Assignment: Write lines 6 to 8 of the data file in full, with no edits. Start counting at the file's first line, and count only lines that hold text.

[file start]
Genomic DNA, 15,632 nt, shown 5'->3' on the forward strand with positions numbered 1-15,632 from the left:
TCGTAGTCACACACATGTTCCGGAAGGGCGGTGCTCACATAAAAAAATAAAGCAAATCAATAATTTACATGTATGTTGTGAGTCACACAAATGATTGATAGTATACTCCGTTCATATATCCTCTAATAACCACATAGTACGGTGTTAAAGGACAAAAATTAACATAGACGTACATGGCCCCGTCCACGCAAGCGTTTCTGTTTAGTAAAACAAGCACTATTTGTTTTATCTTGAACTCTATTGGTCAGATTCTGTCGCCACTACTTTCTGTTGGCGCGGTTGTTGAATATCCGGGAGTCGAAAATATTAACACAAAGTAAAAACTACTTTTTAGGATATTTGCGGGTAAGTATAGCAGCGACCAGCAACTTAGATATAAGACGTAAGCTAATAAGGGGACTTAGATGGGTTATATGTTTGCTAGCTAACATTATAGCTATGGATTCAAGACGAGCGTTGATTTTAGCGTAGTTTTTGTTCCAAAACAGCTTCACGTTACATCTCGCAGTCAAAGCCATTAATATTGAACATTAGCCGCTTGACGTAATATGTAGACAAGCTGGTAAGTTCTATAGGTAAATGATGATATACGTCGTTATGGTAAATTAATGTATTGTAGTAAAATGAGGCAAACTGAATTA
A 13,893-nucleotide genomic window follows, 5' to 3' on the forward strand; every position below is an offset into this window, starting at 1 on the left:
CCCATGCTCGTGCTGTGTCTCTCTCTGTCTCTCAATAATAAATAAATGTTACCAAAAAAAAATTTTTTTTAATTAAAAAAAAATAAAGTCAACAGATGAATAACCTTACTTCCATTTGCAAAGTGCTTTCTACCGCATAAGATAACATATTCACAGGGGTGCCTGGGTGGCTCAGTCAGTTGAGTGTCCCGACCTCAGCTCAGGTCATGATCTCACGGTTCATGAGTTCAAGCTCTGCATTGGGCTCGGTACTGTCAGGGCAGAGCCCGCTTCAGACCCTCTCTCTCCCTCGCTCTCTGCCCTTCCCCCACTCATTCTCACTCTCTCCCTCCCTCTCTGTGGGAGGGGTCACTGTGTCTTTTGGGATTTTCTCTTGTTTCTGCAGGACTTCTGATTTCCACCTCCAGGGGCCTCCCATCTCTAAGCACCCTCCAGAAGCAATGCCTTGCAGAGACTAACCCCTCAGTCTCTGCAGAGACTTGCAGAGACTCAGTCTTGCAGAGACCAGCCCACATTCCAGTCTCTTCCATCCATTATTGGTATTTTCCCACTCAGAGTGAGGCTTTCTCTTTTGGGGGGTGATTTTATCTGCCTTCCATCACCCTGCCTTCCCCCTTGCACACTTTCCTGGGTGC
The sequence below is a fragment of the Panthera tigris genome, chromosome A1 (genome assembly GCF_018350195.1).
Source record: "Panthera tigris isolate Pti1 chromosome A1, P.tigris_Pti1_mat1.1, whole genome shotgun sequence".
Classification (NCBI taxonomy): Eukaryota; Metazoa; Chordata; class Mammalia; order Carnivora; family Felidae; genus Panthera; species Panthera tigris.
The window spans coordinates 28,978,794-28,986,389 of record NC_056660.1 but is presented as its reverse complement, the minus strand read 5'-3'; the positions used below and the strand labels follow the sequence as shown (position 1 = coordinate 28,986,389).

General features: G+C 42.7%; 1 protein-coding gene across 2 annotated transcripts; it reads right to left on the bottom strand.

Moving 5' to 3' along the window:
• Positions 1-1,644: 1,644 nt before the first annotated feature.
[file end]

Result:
Source record: "Panthera tigris isolate Pti1 chromosome A1, P.tigris_Pti1_mat1.1, whole genome shotgun sequence".
Classification (NCBI taxonomy): Eukaryota; Metazoa; Chordata; class Mammalia; order Carnivora; family Felidae; genus Panthera; species Panthera tigris.
The window spans coordinates 28,978,794-28,986,389 of record NC_056660.1 but is presented as its reverse complement, the minus strand read 5'-3'; the positions used below and the strand labels follow the sequence as shown (position 1 = coordinate 28,986,389).